Planning for the Future
By Ken Walker –
At an age when old friends are talking about how much they enjoy retirement or how they’re looking forward to it, the people who inspire me are those who keep going regardless.
Recently I interviewed Erick Schenkel, executive director of The Jesus Film Project. Used in every nation of the world, The Jesus Film recently celebrated its 35th anniversary.
In April Cru (formerly Campus Crusade for Christ)—the ministry that uses it as a missions tool with numerous denominations and parachurch organizations—issued a revamped, high-definition DVD and Blu Ray disk that sold 35,000 copies at Wal-Mart its first three months.
After the last director stepped down, Schenkel returned to the U.S. from Asia in 2012 to take his place. While that brought him closer to his five children and two grandchildren, he didn’t use that as an excuse to head for the nearest rocking chair.
In addition to his active work schedule, the former pastor likes to play golf, run marathons and mini-marathons, and keep up with current academic literature.
“A lot of people quit by 62, but I’m more excited than ever,” Schenkel says.
“In a lot of ways, I’m just hitting my stride. I’m growing every day and learning every day. I don’t think my capacities are diminished yet.”
However, when it comes to personal inspirations, a leading figure in my life is Cec Murphey, the prolific author, novelist and ghostwriter who keeps crafting books at the age of 81.
Although you may not readily recognize his name, you may be aware of the bestsellers he co-authored. One is 90 Minutes in Heaven, the story of Don Piper’s visit to heaven after a serious accident—and a first responder’s declaration that Piper had died. Another is Gifted Hands, the memoir of pioneering surgeon Dr. Ben Carson, who has drawn interest lately as a potential presidential candidate.
Cec and I aren’t close friends, but exchange occasional e-mails and chatted by phone when business took me to the Atlanta area. We also met a couple times, including at a writers conference in Louisville, Kentucky.
His graciousness, humility, generosity to other writers and positive outlook have made him both an example and a mentor.
However, it’s his “keep at it” spirit that I especially admire. When I profiled him for Today’s Christian Living three years ago, he made a remark that I still chuckle over. It concerned a then-30-year-old grandson, who liked to joke, “I’ve already made out my will. I’m going to leave everything to Grandpa.”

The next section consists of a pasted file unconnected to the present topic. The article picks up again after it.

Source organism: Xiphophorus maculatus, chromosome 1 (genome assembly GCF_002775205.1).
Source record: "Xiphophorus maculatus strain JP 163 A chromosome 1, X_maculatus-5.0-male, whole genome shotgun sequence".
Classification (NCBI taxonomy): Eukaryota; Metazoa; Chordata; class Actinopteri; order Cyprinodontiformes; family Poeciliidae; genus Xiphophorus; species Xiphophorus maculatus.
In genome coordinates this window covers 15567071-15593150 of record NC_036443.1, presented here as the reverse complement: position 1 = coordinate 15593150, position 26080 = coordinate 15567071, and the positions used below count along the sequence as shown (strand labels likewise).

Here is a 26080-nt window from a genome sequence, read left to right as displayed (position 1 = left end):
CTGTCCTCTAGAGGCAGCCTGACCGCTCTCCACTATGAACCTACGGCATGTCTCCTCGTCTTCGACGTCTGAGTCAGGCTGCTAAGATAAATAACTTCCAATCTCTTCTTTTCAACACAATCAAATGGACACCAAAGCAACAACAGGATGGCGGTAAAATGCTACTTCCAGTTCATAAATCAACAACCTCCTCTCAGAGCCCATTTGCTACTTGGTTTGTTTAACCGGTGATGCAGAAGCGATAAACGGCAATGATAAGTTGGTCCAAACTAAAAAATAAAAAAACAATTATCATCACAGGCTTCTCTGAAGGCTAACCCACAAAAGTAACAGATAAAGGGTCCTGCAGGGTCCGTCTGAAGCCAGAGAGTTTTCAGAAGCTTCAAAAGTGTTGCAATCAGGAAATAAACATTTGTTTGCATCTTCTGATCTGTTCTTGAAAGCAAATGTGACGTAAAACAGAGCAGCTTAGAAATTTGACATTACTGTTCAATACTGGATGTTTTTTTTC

Success as Failure
It’s been awhile since we corresponded, but Cec came to mind again when I received a copy of his June newsletter. Titled “When Success Becomes a Failure,” he mentioned how success can fizzle into nothingness when achievements in life became an end in themselves.
“If we pin everything on the reaching of one target, we’ll end up disappointed, perhaps frustrated, or possibility depressed,” he wrote.
Noting that’s when success becomes a failure, he added, “But what if each achievement prepares us for bigger challenges? What if our purpose is not to stop as long as we breathe?”
Indeed, what if that is our goal? In talking with people my age who have retired, some have talked about the difficulties of physical labor past a certain age, or being on call 24-7 in a high-stress position of responsibility.
I understand there are many cases where continuing to work in the same occupation isn’t a good idea, and sometimes isn’t possible. However, heading for the sidelines at one job shouldn’t mean permanently sitting down. There is too much to be done in the world to take a pass on meaningful activity.
Grandma Moses was still painting at 100. Cec Murphey is still writing books at 81. Dolly Parton was 67 when she announced a $300 million expansion of Dollywood last year. So, what’s your plan for the future?